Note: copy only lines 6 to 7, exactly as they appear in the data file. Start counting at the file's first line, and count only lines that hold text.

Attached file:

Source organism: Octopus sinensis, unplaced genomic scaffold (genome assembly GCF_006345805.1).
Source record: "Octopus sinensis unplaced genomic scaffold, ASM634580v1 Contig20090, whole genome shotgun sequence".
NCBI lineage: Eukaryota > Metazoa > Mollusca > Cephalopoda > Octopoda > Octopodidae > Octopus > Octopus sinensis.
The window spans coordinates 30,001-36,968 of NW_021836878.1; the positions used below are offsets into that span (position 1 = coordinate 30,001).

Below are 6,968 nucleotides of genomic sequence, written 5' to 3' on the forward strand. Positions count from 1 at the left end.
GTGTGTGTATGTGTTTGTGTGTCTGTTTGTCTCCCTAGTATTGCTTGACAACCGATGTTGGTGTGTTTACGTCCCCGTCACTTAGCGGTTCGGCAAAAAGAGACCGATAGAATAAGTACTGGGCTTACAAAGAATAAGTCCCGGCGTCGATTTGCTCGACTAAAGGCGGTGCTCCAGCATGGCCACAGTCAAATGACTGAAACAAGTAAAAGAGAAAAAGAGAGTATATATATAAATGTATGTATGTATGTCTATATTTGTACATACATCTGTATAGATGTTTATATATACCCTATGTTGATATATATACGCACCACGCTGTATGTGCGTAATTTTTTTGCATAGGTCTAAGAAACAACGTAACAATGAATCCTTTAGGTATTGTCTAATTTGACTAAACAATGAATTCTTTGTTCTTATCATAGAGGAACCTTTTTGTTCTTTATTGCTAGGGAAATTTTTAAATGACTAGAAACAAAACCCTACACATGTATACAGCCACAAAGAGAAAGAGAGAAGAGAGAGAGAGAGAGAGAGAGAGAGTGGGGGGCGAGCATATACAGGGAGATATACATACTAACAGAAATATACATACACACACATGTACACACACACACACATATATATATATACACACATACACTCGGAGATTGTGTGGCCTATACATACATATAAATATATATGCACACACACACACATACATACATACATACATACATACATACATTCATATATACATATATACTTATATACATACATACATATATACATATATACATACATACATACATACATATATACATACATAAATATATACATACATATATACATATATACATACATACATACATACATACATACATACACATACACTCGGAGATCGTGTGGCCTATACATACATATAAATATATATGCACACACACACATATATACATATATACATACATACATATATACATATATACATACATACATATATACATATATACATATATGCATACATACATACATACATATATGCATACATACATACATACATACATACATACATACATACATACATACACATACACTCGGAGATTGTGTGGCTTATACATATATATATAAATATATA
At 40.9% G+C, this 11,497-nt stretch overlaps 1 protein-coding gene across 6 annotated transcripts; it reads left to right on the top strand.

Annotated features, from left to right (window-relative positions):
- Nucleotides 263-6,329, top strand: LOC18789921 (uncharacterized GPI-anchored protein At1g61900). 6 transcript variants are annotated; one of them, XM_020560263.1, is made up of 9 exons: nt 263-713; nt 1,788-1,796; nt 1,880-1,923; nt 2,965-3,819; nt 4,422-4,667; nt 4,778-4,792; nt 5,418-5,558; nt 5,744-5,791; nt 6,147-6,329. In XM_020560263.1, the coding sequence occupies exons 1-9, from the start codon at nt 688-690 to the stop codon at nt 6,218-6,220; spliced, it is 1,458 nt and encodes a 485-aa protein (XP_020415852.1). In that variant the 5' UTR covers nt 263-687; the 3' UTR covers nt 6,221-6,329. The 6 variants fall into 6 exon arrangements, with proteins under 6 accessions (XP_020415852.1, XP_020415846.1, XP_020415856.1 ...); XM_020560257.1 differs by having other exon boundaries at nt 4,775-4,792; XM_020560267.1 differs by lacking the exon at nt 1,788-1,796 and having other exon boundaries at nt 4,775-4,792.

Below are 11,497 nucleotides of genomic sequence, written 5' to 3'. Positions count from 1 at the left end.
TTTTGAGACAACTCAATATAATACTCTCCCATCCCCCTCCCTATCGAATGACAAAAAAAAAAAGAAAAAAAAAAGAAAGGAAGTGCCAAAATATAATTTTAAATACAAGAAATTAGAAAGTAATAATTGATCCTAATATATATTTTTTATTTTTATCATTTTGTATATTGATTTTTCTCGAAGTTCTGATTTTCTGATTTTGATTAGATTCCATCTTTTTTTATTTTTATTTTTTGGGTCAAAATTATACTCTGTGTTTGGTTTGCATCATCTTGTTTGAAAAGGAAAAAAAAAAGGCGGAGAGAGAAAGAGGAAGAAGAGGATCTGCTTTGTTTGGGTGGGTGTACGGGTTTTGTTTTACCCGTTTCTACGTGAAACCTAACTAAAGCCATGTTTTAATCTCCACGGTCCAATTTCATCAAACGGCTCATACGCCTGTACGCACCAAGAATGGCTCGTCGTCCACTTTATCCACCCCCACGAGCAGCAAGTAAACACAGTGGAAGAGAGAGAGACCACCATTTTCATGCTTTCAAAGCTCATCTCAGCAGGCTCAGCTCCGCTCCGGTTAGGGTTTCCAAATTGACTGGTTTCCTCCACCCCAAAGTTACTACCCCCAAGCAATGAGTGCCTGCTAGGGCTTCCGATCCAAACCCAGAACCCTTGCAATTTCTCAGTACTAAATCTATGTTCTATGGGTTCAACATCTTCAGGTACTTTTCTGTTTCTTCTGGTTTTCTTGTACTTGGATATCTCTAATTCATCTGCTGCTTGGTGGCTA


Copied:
GTGTGTGTATGTGTTTGTGTGTCTGTTTGTCTCCCTAGTATTGCTTGACAACCGATGTTGGTGTGTTTACGTCCCCGTCACTTAGCGGTTCGGCAAAAAGAGACCGATAGAATAAGTACTGGGCTTACAAAGAATAAGTCCCGGCGTCGATTTGCTCGACTAAAGGCGGTGCTCCAGCATGGCCACAGTCAAATGACTGAAACAAGTAAAAGAGAAAAAGAGAGTATATATATAAATGTATGTATGTATGTCTATATTTGTACATACATCTGTATAGATGTTTATATATACCCTATGTTGATATATATACGCACCACGCTGTATGTGCGTAATTTTTTTGCATAGGTCTAAGAAACAACGTAACAATGAATCCTTTAGGTATTGTCTAATTTGACTAAACAATGAATTCTTTGTTCTTATCATAGAGGAACCTTTTTGTTCTTTATTGCTAGGGAAATTTTTAAATGACTAGAAACAAAACCCTACACATGTATACAGCCACAAAGAGAAAGAGAGAAGAGAGAGAGAGAGAGAGAGAGAGAGTGGGGGGCGAGCATATACAGGGAGATATACATACTAACAGAAATATACATACACACACATGTACACACACACACACATATATATATATACACACATACACTCGGAGATTGTGTGGCCTATACATACATATAAATATATATGCACACACACACACATACATACATACATACATACATACATACATTCATATATACATATATACTTATATACATACATACATATATACATATATACATACATACATACATACATATATACATACATAAATATATACATACATATATACATATATACATACATACATACATACATACATACATACACATACACTCGGAGATCGTGTGGCCTATACATACATATAAATATATATGCACACACACACATATATACATATATACATACATACATATATACATATATACATACATACATATATACATATATACATATATGCATACATACATACATACATATATGCATACATACATACATACATACATACATACATACATACATACATACACATACACTCGGAGATTGTGTGGCTTATACATATATATATAAATATATA
At 40.9% G+C, this 11,497-nt stretch overlaps 1 protein-coding gene across 6 annotated transcripts; it reads left to right on the top strand.